Romania is advised to rejuvenate its petrochemical industry as its oil processing capacity has decreased by more than half since 1990, according to the Energy Industry Review, a monthly magazine that focuses on Romania's energy sector.
The Eastern European country reduced its annual oil processing capacity to 13.7 million tons in 2017 compared to 35 million tons in 1990, the magazine revealed.
In 1990, an industrial dismantling disaster led to the demolition of 102 large units out of the existing 132, according to the magazine.
Two major Romanian oil refineries were shut down. Austrian company OMV Petrom closed down one of Romania's largest refineries, the Arpechim Pitesti, in 2011. Earlier in 2008, Austria's Petrochemical Holding closed down another large refinery, the RAFO Onesti. Three other smaller refineries: Astra-Ploiesti, Steaua Romana-Campina and Darmanesti have also closed down.
- Petrochemical imports overburden foreign trade
Petrochemical imports form the biggest trade deficit in the formerly socialist country's foreign trade, according to the Energy Industry Review.
Petrochemical imports correspond to 86 percent of Romania's trade deficit due to massive imports from riparian Mediterranean Sea countries that include basic chemicals like phenol, acetone, styrene, acrylonitrile, sodium cyanide, polyolefins, polyvinylchloride, polystyrene, styrene copolymers, synthetic rubber, latex, polyurethane foams, etc.
Prior to 1990, all these chemicals were produced in Romania while the country exported a substantial share, the review showed.
- Call for an urgent re-industrialization
According to the review, the issue of Romania’s re-industrialization is urgent, not only for long-term economic development, but also for the very existence of the state.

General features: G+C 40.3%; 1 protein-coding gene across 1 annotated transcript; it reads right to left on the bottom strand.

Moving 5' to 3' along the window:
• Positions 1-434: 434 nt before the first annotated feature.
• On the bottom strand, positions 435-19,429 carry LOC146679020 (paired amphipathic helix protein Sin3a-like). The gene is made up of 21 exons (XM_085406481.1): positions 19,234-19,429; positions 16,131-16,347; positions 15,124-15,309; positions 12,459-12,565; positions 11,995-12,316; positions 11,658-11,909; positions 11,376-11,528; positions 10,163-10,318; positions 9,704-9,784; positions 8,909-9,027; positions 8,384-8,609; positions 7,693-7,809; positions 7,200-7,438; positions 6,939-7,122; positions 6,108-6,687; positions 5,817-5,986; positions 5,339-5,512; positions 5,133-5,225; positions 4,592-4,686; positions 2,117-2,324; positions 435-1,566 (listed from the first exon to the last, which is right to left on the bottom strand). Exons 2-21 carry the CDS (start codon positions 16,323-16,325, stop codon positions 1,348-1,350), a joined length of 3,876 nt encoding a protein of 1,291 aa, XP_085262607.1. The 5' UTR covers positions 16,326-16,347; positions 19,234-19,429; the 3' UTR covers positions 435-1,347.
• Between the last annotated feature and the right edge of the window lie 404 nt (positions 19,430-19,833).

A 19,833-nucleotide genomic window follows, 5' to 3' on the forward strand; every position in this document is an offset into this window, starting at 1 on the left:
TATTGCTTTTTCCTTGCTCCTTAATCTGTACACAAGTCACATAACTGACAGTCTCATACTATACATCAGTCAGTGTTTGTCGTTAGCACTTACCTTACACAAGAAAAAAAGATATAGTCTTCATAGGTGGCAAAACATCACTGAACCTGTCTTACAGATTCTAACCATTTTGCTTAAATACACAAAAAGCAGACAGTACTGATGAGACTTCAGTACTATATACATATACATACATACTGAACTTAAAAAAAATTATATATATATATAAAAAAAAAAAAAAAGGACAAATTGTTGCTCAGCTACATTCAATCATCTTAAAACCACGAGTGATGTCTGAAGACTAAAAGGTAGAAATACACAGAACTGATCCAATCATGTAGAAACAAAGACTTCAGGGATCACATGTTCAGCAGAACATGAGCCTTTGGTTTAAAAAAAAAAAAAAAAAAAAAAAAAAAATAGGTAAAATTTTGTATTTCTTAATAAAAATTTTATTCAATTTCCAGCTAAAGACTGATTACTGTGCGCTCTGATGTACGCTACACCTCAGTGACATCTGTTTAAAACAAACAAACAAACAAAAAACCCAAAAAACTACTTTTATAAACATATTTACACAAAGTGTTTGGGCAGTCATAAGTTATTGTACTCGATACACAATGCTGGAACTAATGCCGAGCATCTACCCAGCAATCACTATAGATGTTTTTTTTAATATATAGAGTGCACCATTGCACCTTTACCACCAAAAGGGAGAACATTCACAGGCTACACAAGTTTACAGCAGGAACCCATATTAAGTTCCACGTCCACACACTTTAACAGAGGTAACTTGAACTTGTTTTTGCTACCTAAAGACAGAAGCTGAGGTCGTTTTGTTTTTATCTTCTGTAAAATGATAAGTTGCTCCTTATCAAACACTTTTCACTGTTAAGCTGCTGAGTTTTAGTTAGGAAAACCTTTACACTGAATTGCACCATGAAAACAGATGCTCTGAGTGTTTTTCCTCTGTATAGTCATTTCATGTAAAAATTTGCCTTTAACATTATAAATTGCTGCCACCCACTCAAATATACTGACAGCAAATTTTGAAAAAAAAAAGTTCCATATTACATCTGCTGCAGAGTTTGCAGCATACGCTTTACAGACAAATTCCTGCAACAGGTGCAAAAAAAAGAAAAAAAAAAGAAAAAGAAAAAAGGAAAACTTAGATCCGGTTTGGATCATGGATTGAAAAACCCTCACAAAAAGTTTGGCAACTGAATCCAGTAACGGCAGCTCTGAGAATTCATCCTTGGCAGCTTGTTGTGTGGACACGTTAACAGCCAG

In 2007, 12,000 employees worked in the chemical industry but in 2016, this number reduced to 3,800.
Oltchim Ramnicu Valcea, the largest Romanian chemical producer, employed 4,800 in 2007, and in 2016 following insolvency, this number dwindled down to only 1,900 employees.
Therefore, the review maintains that a policy dedicated to reindustrialization is absolutely necessary for Romania, especially as the country has been a member of the EU since 2007.
- Romania produces almost all of its natural gas needs
In terms of natural gas, the country has reserves in the region of 100 billion cubic meters (bcm) with high methane content, and a production of 11 bcm per year.
Despite this production, Romania's domestic consumption is about 13 bcm per year. Therefore, imports of 2 bcm/year are required to cover current domestic demand.
Romania ranks 11th in the global hierarchy of regional oil producers with proven reserves of 200 million tons of oil, without taking into consideration the oil and gas potential of the Romanian Black Sea plateau area, currently under exploration.
By Muhsin Baris Tiryakioglu